Macular carotenoid supplementation and visual function in early age-related macular degeneration

Kwadwo Owusu Akuffo

    Research output: Types of ThesisDoctoral Thesis

    Abstract

    The carotenoids (lutein [L], zeaxanthin [Z] and meso-zeaxanthin [MZ]) are found at the macula, where they are collectively known as macular pigment (MP). The macula is a specialized part of the retina responsible for central vision. MP acts as a blue light filter, and its constituent carotenoids have antioxidant and anti-inflammatory properties. MP is believed to protect against progression of age-related macular degeneration (AMD), which is the leading cause of blindness in the developed world by protecting against oxidative stress. This PhD thesis answers three main research questions as follows: 1. what is the prevalence of AMD in the Republic of Ireland (ROI)? (research question 1); 2. what is the impact of supplementation using three different macular carotenoid formulations on MP and visual function in patients with non-advanced AMD over a three-year period? (research question 2); 3. Does the addition of MZ to the standard of care confer advantages or disadvantages to patients with non-advanced AMD in terms of visual outcomes and in terms of MP augmentation? (research question 3, main study). This thesis provides prevalence estimates of AMD in the ROI for the first time, and adds to the evidence with respect to the impact of macular carotenoid supplementation on visual function among patients with this condition.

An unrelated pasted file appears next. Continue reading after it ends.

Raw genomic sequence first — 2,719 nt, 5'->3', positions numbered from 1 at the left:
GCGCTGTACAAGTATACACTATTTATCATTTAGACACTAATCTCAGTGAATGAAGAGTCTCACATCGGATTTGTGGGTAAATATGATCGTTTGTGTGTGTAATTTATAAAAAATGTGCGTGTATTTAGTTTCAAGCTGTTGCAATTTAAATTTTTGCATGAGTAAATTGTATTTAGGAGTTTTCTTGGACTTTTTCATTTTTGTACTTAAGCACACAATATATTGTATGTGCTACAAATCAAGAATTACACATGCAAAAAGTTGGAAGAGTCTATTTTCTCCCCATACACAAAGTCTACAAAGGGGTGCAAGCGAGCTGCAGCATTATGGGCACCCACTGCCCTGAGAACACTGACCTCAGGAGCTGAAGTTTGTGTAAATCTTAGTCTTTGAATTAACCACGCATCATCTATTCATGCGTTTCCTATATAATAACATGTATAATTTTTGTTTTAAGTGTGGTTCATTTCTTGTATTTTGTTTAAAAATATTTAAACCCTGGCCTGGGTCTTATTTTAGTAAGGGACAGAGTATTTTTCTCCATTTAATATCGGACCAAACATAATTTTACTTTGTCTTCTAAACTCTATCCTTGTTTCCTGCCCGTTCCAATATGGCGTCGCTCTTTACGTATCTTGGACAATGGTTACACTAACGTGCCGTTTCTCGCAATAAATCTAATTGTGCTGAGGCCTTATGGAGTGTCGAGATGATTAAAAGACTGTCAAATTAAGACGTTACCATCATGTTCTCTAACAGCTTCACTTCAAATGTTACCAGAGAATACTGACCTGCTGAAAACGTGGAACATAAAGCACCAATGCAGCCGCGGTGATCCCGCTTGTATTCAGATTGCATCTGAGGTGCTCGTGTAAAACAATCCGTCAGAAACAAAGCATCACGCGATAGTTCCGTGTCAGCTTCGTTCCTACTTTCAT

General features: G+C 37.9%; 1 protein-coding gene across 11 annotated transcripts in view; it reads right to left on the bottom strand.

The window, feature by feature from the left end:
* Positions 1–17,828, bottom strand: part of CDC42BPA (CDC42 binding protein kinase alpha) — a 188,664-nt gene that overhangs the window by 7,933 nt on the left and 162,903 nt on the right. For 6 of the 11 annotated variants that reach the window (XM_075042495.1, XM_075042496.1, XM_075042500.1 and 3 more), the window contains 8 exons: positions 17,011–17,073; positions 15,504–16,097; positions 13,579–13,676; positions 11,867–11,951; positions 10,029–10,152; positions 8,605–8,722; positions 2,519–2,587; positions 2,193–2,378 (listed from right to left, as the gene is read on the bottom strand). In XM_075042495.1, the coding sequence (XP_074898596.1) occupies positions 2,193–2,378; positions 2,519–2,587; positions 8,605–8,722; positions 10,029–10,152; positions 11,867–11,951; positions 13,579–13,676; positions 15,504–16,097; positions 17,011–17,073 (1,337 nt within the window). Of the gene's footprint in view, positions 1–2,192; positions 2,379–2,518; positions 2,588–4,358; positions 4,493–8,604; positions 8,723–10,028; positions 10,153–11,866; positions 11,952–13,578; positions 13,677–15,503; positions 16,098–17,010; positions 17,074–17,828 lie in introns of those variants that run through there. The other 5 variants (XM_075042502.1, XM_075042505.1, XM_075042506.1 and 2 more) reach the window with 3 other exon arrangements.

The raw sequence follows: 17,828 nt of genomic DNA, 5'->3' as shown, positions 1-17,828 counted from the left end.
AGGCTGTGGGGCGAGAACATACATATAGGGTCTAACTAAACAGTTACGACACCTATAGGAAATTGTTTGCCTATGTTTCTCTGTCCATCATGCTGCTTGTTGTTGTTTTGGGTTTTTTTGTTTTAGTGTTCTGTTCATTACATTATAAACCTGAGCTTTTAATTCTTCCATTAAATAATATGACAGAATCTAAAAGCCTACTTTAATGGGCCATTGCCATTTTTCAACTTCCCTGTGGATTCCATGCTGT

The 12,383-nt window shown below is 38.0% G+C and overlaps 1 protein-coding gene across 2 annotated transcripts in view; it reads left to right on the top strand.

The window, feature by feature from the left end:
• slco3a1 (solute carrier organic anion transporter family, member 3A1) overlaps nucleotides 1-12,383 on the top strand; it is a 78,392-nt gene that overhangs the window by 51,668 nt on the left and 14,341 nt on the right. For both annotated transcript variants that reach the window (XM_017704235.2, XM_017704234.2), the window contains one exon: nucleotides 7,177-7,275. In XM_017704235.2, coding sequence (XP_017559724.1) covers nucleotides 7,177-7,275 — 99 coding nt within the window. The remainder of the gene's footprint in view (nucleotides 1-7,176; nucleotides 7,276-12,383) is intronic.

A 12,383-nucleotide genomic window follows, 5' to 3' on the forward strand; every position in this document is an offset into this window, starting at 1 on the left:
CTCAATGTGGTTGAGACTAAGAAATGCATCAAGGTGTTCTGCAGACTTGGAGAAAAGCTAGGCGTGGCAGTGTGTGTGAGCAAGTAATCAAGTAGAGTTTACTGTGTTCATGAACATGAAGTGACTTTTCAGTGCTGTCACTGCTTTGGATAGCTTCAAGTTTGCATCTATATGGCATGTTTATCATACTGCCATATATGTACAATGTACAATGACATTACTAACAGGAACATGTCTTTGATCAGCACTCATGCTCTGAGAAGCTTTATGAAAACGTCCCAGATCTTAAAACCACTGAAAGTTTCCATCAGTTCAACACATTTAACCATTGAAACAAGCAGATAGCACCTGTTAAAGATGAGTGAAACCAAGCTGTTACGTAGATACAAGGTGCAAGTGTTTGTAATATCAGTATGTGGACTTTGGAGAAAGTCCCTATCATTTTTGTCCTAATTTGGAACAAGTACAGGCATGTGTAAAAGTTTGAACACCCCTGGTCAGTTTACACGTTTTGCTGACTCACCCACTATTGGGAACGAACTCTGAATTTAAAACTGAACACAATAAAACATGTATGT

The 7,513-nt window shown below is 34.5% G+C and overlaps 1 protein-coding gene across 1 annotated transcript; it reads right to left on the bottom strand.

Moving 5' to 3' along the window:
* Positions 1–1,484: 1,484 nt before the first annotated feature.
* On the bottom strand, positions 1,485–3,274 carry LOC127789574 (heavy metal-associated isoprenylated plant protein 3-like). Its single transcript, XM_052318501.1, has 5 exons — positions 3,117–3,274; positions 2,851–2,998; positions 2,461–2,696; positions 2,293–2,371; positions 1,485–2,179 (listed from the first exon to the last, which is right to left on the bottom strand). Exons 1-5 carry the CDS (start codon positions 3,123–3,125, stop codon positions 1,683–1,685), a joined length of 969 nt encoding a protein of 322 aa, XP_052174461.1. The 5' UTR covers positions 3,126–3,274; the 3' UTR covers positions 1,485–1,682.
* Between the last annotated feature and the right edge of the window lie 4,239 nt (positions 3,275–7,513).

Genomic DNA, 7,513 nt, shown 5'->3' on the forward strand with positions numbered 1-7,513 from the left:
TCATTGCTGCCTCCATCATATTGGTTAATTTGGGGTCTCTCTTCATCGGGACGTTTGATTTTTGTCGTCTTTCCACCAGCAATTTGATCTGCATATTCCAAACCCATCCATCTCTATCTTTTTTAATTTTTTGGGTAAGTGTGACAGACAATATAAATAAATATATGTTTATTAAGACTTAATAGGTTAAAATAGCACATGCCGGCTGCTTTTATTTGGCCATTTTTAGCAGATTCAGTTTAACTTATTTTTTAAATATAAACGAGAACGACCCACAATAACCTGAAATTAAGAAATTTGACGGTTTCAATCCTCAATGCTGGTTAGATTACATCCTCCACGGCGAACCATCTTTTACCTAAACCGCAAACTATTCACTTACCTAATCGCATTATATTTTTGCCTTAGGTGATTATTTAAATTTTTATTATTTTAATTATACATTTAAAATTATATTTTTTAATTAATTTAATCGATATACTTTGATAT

Original languageEnglish
    Awarding Institution
    Supervisors/Advisors
    • Nolan, John Michael, Supervisor
    • Beatty, Stephen, Supervisor, External person
    Publication statusUnpublished - 2016

    Keywords

    • Macular carotenoid supplementation, Macular degeneration

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